The small north garden has become a favorite bird habitat. The spiky foreground plants are asparagus ferns. The orange flowers are Iochroma coccinea, beloved of hummingbirds, and perching birds also favor the plant. The ground cover is probably oxalis, which I should remove before it takes over. The yellow grass is Stipa arundinacea, which is reliably attractive in our area. Against the fence on the right is Victorian Box (Pittosporum undalatum), which the birds planted.
Tag: Iochroma coccinea
The iochroma is flowering, and that means the hummingbirds are back. I like to photograph them, in part because this particular iochroma is right outside my study window, and it makes a nice diversion from my literary work, and also because it’s challenging to freeze the speedy little hummers in photos.
But what kind of hummingbird is this? I’m not the bird identifier that Charles Hood and Jonathan Franzen (my companions on a Catamaran catamaran a while back) are. I get frustrated because bird books tend to feature adult males. I suspect this one might be immature, or maybe even a female. In any case, try as I might, I cannot find a reference to California hummingbird that has a yellow patch on its head.
Any birders out there?
Dormeuse, amas doré d’ombres et d’abandons … — Paul Valéry
(The sleeper, a golden mass of shadows and abandonments …)
Thanks to the neighborhood cat lady, we have an abundance of more or less free-range felines in our area. One found a cozy place to nap in the Norfolk Pine container (which probably had a nice layer of compost on top). The catnapper was soon joined by a more vigilant sibling.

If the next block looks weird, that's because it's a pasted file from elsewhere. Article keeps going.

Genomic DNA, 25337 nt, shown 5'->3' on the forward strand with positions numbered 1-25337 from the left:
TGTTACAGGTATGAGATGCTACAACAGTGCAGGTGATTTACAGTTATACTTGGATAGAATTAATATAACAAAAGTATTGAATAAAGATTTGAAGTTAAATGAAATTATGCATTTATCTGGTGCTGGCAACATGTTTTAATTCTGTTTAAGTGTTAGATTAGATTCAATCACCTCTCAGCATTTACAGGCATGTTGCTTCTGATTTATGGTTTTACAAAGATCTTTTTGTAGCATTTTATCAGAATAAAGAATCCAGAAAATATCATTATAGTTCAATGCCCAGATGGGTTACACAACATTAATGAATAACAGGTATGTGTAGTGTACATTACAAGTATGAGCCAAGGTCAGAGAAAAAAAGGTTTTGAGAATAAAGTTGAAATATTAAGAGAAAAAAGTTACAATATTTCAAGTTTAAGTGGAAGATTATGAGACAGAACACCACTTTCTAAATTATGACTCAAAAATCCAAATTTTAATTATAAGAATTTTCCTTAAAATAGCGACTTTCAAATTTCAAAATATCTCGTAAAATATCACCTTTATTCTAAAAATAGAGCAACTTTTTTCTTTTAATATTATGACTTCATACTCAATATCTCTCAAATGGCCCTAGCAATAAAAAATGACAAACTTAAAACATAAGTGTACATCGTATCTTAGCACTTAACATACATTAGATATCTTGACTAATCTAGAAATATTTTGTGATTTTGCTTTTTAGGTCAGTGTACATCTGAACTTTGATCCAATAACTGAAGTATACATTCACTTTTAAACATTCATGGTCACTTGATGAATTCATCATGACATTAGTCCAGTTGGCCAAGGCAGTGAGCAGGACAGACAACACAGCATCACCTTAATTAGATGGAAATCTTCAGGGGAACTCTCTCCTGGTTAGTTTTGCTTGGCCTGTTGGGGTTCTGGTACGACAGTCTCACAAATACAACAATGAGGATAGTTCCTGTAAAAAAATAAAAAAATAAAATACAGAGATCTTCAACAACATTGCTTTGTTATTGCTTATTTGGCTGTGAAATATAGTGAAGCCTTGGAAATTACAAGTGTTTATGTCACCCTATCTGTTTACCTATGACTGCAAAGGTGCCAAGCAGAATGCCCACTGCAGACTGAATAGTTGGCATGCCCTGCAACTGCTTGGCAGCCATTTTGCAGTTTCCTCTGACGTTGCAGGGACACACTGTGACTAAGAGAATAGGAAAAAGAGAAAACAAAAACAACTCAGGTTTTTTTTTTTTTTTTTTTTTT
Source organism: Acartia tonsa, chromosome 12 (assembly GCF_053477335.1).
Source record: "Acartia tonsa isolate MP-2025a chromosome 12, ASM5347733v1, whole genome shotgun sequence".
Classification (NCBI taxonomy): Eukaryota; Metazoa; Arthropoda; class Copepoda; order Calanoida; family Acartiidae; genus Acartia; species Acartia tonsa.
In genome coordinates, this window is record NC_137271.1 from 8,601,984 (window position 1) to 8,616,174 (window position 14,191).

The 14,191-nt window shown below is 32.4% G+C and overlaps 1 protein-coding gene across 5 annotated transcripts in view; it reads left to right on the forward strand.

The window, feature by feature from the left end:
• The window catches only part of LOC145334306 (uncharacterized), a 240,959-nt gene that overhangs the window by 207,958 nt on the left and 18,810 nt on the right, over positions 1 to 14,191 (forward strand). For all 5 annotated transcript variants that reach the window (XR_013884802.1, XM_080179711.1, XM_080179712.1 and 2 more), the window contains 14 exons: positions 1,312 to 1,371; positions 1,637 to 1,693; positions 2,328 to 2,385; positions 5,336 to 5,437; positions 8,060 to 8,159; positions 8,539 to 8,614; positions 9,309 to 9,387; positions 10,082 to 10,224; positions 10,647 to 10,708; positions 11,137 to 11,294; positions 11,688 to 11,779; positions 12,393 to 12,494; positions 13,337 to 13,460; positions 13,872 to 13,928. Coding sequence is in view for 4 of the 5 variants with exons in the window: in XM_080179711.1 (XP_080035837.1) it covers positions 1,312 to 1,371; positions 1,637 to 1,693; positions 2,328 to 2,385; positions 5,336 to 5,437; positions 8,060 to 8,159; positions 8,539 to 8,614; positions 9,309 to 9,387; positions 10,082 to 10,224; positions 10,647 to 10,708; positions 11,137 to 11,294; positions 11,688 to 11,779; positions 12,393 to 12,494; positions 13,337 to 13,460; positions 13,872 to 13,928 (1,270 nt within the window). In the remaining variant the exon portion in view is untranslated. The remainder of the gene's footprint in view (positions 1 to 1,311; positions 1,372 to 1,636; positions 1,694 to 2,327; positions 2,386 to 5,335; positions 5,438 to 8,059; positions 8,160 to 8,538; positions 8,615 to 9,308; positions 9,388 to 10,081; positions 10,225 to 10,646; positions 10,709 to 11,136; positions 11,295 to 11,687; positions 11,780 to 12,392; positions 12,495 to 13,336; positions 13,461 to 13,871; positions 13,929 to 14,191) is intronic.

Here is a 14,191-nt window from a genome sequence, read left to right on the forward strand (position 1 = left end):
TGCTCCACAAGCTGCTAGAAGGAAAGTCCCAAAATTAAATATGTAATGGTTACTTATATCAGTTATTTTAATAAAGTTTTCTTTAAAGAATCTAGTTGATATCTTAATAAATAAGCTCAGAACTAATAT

In the front left is Protasparagus densiflorus ‘Meyeri’ (foxtail asparagus fern). At the right is a handsome speciment of Stipa arundinacea (New Zealand Wind Grass), which does marvelously well in this area, even during the drought. (I recently saw quite a few of these planted along the bay walk in Pacific Grove near Monterey.) Along the fence is true jasmine, and behind the Norfolk Pine (Araucaria heterophylla) in another container is Iochroma coccinea, with its tubular orange flowers.
This hummingbird loves the iochroma. Iochroma is a Central or South American plant unrelated to fuschia but similar in appearance. The flowers can be blue, purple, red, yellow, or white. It does quite well in our region.
The iochromas I have are Iochroma coccinea, which I bought as seedlings at Annie’s Annuals in Richmond. Annie’s says it comes from Peru and is “totally tropical,” but the American Horticultural Society says it is from Central America (if anyone can shed light on this please provide info in the comments). Annie’s also says it blooms spring through fall but this year mine stopped blooming sometime in July, possibly as a result of our terrible drought. I thought they might be done for the year, but as this picture taken August 19 (date of this update) shows, they are back now with another blooming season:
Annie’s charges about $10 for a seedling in a four-inch container. But the plant can be propagated from greenwood cuttings in late spring or from semi-ripe cuttings in summer. It should be top-dressed in spring. Pinching young plants will enourage bushiness.
This one is in a container, so it requires water once or twice a week in the dry season. I have another in the ground, which is larger — at least nine feet tall — and requires no maintenance at all.
All parts of the plant are poisonous. But not to hummingbirds.